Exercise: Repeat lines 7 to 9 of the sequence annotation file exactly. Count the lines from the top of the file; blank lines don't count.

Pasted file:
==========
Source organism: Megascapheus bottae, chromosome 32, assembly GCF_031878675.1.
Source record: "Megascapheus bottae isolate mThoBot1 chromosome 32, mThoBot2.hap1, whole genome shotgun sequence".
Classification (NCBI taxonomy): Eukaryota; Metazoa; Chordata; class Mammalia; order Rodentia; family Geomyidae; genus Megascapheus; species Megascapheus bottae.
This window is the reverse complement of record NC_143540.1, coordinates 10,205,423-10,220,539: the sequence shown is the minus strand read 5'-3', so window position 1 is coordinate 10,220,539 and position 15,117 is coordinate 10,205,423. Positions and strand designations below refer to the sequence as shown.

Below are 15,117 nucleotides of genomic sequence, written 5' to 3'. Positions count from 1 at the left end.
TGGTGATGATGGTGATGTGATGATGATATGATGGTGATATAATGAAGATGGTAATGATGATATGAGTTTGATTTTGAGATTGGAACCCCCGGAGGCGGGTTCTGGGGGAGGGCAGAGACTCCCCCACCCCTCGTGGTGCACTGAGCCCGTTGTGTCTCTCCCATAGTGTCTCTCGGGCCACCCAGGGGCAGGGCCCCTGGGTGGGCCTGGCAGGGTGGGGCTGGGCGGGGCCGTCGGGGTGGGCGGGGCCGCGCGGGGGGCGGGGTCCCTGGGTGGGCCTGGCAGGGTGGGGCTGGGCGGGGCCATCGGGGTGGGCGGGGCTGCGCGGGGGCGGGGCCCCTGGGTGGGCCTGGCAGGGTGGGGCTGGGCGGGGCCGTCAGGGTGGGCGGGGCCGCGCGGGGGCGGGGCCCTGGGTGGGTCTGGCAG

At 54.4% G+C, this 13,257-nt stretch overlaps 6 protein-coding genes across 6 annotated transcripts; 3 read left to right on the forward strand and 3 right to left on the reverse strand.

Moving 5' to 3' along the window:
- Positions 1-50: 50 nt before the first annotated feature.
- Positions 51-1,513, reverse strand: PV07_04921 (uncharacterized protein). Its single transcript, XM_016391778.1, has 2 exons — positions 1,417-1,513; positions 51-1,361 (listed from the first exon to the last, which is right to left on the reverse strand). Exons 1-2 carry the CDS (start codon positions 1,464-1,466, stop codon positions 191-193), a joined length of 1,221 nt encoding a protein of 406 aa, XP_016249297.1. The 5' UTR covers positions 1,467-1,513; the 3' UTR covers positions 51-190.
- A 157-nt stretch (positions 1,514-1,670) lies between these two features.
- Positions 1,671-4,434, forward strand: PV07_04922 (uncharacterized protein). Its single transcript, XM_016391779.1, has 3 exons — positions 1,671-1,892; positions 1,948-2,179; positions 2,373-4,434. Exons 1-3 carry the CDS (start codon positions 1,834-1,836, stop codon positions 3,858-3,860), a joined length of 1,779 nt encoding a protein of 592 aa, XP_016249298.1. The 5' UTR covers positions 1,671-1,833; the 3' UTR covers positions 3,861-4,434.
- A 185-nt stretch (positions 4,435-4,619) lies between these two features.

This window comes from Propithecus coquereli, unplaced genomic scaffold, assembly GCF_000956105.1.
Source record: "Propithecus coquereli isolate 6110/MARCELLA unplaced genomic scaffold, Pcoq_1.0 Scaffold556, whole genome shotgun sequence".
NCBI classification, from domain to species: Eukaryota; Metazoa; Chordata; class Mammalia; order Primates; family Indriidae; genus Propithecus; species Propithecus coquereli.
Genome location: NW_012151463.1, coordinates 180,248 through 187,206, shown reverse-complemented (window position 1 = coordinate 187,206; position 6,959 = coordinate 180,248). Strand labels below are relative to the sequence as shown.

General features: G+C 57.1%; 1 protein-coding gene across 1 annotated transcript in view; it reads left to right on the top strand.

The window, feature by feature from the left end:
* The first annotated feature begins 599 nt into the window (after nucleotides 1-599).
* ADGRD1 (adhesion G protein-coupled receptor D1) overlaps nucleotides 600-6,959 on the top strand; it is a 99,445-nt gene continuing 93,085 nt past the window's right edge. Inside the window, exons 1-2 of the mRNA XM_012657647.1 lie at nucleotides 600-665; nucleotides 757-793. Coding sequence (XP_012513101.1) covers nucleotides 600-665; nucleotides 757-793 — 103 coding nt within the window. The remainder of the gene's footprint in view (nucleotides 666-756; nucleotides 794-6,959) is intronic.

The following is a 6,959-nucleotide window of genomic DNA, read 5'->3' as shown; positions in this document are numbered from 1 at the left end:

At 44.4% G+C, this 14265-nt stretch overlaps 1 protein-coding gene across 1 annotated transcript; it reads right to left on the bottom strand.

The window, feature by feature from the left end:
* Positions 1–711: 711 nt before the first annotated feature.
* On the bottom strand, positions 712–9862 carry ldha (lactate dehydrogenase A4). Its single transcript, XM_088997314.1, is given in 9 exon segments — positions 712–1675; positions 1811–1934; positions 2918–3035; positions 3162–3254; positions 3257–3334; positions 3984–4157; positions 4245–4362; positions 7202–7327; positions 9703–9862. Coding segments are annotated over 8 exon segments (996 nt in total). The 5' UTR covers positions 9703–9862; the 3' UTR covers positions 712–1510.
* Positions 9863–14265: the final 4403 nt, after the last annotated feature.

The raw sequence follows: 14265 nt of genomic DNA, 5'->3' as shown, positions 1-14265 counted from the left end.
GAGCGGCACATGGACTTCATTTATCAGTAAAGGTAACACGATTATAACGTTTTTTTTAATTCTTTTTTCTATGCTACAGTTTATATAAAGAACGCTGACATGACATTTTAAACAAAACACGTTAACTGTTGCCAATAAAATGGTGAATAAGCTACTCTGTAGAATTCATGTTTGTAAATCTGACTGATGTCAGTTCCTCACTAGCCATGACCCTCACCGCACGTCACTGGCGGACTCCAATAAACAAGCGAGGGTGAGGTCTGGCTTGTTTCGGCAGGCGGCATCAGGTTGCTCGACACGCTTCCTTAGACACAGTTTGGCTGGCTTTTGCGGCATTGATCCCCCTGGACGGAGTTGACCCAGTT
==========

At 54.4% G+C, this 13,257-nt stretch overlaps 6 protein-coding genes across 6 annotated transcripts; 3 read left to right on the forward strand and 3 right to left on the reverse strand.

Moving 5' to 3' along the window:
- Positions 1-50: 50 nt before the first annotated feature.